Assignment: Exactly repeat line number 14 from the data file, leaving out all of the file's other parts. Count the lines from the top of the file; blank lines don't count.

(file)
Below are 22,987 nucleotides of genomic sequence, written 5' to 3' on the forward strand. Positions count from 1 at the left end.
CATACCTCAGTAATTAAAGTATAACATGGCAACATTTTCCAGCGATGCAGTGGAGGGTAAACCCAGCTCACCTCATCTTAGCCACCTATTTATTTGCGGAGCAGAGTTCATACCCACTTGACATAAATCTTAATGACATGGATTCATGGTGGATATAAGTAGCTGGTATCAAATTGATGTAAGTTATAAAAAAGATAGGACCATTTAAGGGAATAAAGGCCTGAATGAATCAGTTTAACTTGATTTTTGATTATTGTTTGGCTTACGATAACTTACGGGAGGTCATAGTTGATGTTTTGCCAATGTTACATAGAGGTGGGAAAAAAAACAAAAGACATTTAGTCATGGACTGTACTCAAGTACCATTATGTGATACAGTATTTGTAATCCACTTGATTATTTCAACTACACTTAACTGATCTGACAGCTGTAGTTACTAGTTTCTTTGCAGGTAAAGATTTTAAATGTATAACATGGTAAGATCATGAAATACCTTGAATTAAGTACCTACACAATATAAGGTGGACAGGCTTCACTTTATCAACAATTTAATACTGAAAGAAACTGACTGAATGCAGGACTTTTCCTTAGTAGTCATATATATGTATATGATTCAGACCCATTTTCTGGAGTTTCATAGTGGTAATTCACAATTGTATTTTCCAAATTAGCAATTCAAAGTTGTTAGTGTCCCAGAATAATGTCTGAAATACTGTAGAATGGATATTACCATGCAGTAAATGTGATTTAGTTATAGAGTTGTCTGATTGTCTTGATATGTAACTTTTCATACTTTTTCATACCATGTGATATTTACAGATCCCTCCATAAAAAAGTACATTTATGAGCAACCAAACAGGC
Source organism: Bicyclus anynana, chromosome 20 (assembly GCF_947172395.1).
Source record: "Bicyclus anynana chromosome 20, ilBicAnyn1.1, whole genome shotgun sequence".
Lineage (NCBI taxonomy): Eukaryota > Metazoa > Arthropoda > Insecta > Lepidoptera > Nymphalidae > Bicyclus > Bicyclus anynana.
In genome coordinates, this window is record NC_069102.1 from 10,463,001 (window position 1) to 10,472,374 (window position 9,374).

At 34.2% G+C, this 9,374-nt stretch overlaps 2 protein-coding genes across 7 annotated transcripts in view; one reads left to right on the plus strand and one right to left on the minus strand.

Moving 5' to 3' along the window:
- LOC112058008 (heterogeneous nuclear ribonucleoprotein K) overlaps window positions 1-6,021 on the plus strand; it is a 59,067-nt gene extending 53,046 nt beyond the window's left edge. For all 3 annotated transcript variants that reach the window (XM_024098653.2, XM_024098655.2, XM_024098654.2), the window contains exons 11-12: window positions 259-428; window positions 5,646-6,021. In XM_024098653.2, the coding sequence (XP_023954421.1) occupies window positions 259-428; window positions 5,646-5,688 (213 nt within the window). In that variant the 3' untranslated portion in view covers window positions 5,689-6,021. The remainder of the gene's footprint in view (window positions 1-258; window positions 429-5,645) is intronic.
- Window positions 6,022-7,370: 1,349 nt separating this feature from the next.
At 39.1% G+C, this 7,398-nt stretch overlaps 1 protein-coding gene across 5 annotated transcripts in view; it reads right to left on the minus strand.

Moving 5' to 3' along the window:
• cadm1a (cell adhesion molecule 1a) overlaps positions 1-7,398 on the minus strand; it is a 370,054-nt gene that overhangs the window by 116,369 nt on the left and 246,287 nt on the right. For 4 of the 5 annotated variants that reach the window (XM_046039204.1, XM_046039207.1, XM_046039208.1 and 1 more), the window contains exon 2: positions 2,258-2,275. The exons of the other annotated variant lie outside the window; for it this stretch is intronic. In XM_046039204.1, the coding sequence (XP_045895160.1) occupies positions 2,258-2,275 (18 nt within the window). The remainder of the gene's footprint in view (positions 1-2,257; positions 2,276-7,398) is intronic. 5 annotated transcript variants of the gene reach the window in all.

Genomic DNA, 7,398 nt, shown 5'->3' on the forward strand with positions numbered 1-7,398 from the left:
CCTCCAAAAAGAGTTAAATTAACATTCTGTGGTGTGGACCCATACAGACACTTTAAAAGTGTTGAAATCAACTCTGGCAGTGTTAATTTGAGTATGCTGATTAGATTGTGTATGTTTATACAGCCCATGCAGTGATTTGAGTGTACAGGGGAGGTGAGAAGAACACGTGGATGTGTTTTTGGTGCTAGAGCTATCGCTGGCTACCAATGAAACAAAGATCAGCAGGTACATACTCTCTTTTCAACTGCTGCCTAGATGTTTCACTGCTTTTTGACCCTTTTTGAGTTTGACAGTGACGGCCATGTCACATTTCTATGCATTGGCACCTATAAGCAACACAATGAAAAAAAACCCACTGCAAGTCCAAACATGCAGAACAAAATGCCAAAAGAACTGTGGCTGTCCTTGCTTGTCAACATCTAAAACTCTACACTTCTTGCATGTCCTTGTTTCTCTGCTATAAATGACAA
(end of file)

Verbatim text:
Genomic DNA, 7,398 nt, shown 5'->3' on the forward strand with positions numbered 1-7,398 from the left: